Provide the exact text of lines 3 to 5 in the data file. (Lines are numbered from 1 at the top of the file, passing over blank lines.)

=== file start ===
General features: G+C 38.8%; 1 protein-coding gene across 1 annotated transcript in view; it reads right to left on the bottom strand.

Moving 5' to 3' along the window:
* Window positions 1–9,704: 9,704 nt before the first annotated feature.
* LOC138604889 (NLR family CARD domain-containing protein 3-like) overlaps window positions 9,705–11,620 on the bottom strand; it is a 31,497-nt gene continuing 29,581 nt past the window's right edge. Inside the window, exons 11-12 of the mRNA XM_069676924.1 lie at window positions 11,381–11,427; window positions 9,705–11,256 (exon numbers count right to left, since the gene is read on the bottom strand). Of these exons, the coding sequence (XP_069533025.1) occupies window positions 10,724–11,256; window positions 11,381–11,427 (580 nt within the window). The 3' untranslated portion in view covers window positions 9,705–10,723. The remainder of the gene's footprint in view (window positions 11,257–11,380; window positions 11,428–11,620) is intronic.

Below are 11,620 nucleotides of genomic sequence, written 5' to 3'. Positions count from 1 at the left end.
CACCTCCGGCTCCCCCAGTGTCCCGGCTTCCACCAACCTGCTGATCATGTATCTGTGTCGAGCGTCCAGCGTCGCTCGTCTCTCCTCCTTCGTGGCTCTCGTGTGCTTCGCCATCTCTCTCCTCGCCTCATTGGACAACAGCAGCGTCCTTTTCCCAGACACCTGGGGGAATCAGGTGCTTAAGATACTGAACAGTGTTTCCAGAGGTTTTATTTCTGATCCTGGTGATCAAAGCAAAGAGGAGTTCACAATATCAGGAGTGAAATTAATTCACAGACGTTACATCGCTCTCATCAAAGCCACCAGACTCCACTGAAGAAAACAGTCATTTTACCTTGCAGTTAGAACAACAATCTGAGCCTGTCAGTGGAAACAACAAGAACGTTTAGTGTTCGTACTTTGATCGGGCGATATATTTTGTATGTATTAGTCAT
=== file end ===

* Window positions 1–9,704: 9,704 nt before the first annotated feature.
* LOC138604889 (NLR family CARD domain-containing protein 3-like) overlaps window positions 9,705–11,620 on the bottom strand; it is a 31,497-nt gene continuing 29,581 nt past the window's right edge. Inside the window, exons 11-12 of the mRNA XM_069676924.1 lie at window positions 11,381–11,427; window positions 9,705–11,256 (exon numbers count right to left, since the gene is read on the bottom strand). Of these exons, the coding sequence (XP_069533025.1) occupies window positions 10,724–11,256; window positions 11,381–11,427 (580 nt within the window). The 3' untranslated portion in view covers window positions 9,705–10,723. The remainder of the gene's footprint in view (window positions 11,257–11,380; window positions 11,428–11,620) is intronic.

Below are 11,620 nucleotides of genomic sequence, written 5' to 3'. Positions count from 1 at the left end.